Tax Advice Intended for Various Issues

Understanding Tax Advice

Understanding the tax and how it affects you can be complicated. As a tax payer, you need to have a wide knowledge about taxes and its processes. Nowadays, there are issues with taxes and one should be aware of how to solve it by means of seeking tax advice.

Tax advice for Australian citizens

Every country has a variety of tax rules, policies, and guidelines intended to help their citizens. In Australia, there is also an established tax guideline. Tax issues and problems can’t be avoided, that is why it is significant as an individual to be directed by tax advice.

  • There is a financial year or budget year, which is the period used for calculating annual or yearly the financial statements. This could also serve as a guide for paying taxes.  The Australian financial year is from July 1 to June 30.
  • Australian tax returns for the tax year ending in June 30 are usually due on October 31 of the same calendar year. Also by October 31 for each year all Australian taxpayers should complete a tax return known as the tax pack – a free document designed to help individuals complete their return. This is a self-assessment system, whereby each taxpayer announces their particular income and allowances to determine their own tax liability.
  • Another important device is the Tax File Number. Every resident in Australia who earns money from employment or investment must have a Tax File Number (TFN). The TFN can be applied at a Tax office or online and will be delivered to you within 10-28 days.  This should be done at the earliest time possible. The TFN is valuable because it protects you from not getting taxed on a higher rate.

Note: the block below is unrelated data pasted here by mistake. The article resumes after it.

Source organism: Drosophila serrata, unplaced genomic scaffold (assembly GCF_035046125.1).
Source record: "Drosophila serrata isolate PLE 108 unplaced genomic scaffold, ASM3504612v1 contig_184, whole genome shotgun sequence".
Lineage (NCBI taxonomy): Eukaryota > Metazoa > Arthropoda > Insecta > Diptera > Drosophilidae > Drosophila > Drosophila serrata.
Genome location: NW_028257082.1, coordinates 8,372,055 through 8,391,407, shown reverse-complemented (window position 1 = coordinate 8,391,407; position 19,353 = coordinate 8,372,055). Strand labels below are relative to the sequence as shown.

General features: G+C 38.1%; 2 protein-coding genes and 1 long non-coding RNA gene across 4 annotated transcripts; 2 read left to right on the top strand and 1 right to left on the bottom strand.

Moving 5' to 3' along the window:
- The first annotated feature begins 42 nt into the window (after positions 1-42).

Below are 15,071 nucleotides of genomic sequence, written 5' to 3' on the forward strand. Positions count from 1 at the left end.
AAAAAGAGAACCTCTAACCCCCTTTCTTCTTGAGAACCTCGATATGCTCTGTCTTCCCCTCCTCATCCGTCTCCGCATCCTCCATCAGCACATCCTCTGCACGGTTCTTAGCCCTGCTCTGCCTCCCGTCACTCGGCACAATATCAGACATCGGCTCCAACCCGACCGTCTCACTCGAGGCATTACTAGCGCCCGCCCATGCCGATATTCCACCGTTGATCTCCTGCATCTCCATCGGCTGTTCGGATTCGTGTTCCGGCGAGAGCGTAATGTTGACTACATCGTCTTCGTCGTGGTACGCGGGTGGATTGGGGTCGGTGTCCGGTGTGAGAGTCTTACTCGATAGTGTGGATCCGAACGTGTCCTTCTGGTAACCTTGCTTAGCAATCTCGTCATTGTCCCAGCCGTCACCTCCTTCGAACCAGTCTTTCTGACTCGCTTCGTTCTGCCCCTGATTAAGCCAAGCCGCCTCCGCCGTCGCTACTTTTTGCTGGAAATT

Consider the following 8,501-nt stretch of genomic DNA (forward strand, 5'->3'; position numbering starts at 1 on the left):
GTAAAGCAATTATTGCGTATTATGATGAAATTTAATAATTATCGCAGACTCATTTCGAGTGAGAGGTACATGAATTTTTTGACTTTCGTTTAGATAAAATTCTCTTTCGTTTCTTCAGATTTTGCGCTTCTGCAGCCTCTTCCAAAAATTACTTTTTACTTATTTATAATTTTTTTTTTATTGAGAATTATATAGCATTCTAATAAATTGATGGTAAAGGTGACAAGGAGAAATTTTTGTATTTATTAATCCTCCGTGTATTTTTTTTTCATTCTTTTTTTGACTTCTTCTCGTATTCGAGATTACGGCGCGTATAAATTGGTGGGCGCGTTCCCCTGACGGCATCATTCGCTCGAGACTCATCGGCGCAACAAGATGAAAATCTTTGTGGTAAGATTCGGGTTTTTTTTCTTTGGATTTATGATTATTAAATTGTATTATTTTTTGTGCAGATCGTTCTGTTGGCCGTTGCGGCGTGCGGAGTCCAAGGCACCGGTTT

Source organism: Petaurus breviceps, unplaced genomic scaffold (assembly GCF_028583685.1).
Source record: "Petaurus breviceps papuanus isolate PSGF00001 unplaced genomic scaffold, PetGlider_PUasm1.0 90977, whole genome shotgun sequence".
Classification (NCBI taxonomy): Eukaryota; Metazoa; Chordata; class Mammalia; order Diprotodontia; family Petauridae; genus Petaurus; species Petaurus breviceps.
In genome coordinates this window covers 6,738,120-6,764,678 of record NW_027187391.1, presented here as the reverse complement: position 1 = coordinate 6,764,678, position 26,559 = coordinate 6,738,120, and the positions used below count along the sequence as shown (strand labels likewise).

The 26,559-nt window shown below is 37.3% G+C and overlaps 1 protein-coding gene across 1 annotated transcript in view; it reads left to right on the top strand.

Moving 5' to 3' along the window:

• There is also something for businesses, the Australian Business Number (ABN).  This is applicable for everyone managing a business; registration for this number is a must and an important piece of tax advice. You will also need to apply for the Goods and Services Tax (GST) if your turnover exceeds $75,000 per annum.

Tax advice on income tax

Income tax in Australia is one of the most important revenue streams within Australian taxation system. This tax is levied upon 3 sources of income for individual tax payers: personal earnings like salary and wages, business income, and capital gains.

  • It is a must that the income tax, which is a specified amount, should be deducted from the employee’s salaries for every pay period. The deduction should be made by the employer.
  • Tax advice for those who are not employed or in business for themselves is to complete a quarterly Business Activity Statement (BAS) to consider for their business tax, GST, superannuation fund payments, and so on. The system is also known as Pay As You Go (PAYG).
  • Individuals with investment income, like rental income or dividends from shares more than $2000, will usually need to complete a quarterly Installment Activity Statement, and pay the tax due. This is also applicable for Pay As You Go (PAYG) users. You could still shift into one annual payment if your PAYG tax is less than $8000.

Tax advice on other taxes

  • Tax advice on Capital Gains Tax (CGT): In the context of the Australian taxation system applies to the capital gain made on disposal of any asset, except for specific exemptions.  The best known exemption is the family home. CGT on assets such as shares or investment property are included in the assessable income and taxed at the individual’s highest rate of tax, but if the asset has been held for at least one year, the liability is reduced by 50%.
  • Tax advice on Goods and Services Tax (GST):  This tax is a broad sales tax of 10% on most goods and services transactions in Australia. It is a value added tax, not a sales tax, in that it is refunded to all parties in the chain of production other than the final consumer. For individuals, there is no choice but to pay it since it is governed by the law. The business must account for GST on its sales and purchases.
Tax advice

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Tax advice on Foreign Income

Foreign income pertains to foreign wages or income, for instance those coming from foreign property and dividends from shares in foreign companies. As a guideline, Australian residents must pay tax on all income, whether it’s from in Australia or overseas, but it may be possible to offset tax already paid in the foreign country.